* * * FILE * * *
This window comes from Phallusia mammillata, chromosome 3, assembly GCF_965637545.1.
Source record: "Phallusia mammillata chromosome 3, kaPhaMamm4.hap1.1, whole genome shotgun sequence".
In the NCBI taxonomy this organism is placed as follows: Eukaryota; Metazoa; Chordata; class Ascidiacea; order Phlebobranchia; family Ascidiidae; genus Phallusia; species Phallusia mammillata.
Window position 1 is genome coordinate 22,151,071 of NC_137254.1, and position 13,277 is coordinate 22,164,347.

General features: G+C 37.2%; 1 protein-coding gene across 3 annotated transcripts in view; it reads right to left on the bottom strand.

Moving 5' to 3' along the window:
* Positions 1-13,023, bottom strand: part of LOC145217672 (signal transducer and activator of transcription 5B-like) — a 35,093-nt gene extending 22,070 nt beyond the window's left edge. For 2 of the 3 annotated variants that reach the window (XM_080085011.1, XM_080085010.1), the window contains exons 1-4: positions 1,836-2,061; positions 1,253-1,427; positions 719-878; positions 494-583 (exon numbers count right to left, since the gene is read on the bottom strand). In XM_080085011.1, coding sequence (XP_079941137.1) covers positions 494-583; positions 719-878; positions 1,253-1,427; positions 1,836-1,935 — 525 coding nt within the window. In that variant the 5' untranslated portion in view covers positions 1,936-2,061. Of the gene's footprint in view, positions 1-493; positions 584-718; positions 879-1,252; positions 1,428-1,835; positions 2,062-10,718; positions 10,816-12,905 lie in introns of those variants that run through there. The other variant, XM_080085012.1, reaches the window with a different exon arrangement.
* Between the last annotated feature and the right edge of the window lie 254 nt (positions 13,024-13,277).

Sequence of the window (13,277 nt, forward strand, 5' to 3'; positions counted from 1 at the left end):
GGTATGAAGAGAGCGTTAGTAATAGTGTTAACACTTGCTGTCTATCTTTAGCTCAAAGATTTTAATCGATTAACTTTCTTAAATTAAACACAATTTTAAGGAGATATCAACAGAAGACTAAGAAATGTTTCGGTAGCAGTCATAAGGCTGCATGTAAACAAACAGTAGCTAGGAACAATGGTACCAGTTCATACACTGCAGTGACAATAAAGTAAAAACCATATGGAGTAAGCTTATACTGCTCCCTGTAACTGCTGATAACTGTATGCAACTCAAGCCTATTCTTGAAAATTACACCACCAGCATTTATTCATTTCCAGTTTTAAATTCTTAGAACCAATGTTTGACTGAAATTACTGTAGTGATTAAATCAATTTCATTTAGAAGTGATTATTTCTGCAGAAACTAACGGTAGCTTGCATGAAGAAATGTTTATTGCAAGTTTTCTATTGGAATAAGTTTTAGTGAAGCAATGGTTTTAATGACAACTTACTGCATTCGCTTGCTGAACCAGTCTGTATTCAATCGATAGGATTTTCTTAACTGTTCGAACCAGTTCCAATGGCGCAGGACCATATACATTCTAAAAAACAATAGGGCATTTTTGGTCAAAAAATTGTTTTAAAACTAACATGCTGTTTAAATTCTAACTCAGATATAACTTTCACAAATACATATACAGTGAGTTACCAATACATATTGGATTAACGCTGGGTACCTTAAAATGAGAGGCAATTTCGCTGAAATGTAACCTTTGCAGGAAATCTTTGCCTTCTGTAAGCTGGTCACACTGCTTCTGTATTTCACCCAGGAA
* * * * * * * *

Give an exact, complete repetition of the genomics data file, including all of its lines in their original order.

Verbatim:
This window comes from Phallusia mammillata, chromosome 3, assembly GCF_965637545.1.
Source record: "Phallusia mammillata chromosome 3, kaPhaMamm4.hap1.1, whole genome shotgun sequence".
In the NCBI taxonomy this organism is placed as follows: Eukaryota; Metazoa; Chordata; class Ascidiacea; order Phlebobranchia; family Ascidiidae; genus Phallusia; species Phallusia mammillata.
Window position 1 is genome coordinate 22,151,071 of NC_137254.1, and position 13,277 is coordinate 22,164,347.

General features: G+C 37.2%; 1 protein-coding gene across 3 annotated transcripts in view; it reads right to left on the bottom strand.

Moving 5' to 3' along the window:
* Positions 1-13,023, bottom strand: part of LOC145217672 (signal transducer and activator of transcription 5B-like) — a 35,093-nt gene extending 22,070 nt beyond the window's left edge. For 2 of the 3 annotated variants that reach the window (XM_080085011.1, XM_080085010.1), the window contains exons 1-4: positions 1,836-2,061; positions 1,253-1,427; positions 719-878; positions 494-583 (exon numbers count right to left, since the gene is read on the bottom strand). In XM_080085011.1, coding sequence (XP_079941137.1) covers positions 494-583; positions 719-878; positions 1,253-1,427; positions 1,836-1,935 — 525 coding nt within the window. In that variant the 5' untranslated portion in view covers positions 1,936-2,061. Of the gene's footprint in view, positions 1-493; positions 584-718; positions 879-1,252; positions 1,428-1,835; positions 2,062-10,718; positions 10,816-12,905 lie in introns of those variants that run through there. The other variant, XM_080085012.1, reaches the window with a different exon arrangement.
* Between the last annotated feature and the right edge of the window lie 254 nt (positions 13,024-13,277).

Sequence of the window (13,277 nt, forward strand, 5' to 3'; positions counted from 1 at the left end):
GGTATGAAGAGAGCGTTAGTAATAGTGTTAACACTTGCTGTCTATCTTTAGCTCAAAGATTTTAATCGATTAACTTTCTTAAATTAAACACAATTTTAAGGAGATATCAACAGAAGACTAAGAAATGTTTCGGTAGCAGTCATAAGGCTGCATGTAAACAAACAGTAGCTAGGAACAATGGTACCAGTTCATACACTGCAGTGACAATAAAGTAAAAACCATATGGAGTAAGCTTATACTGCTCCCTGTAACTGCTGATAACTGTATGCAACTCAAGCCTATTCTTGAAAATTACACCACCAGCATTTATTCATTTCCAGTTTTAAATTCTTAGAACCAATGTTTGACTGAAATTACTGTAGTGATTAAATCAATTTCATTTAGAAGTGATTATTTCTGCAGAAACTAACGGTAGCTTGCATGAAGAAATGTTTATTGCAAGTTTTCTATTGGAATAAGTTTTAGTGAAGCAATGGTTTTAATGACAACTTACTGCATTCGCTTGCTGAACCAGTCTGTATTCAATCGATAGGATTTTCTTAACTGTTCGAACCAGTTCCAATGGCGCAGGACCATATACATTCTAAAAAACAATAGGGCATTTTTGGTCAAAAAATTGTTTTAAAACTAACATGCTGTTTAAATTCTAACTCAGATATAACTTTCACAAATACATATACAGTGAGTTACCAATACATATTGGATTAACGCTGGGTACCTTAAAATGAGAGGCAATTTCGCTGAAATGTAACCTTTGCAGGAAATCTTTGCCTTCTGTAAGCTGGTCACACTGCTTCTGTATTTCACCCAGGAA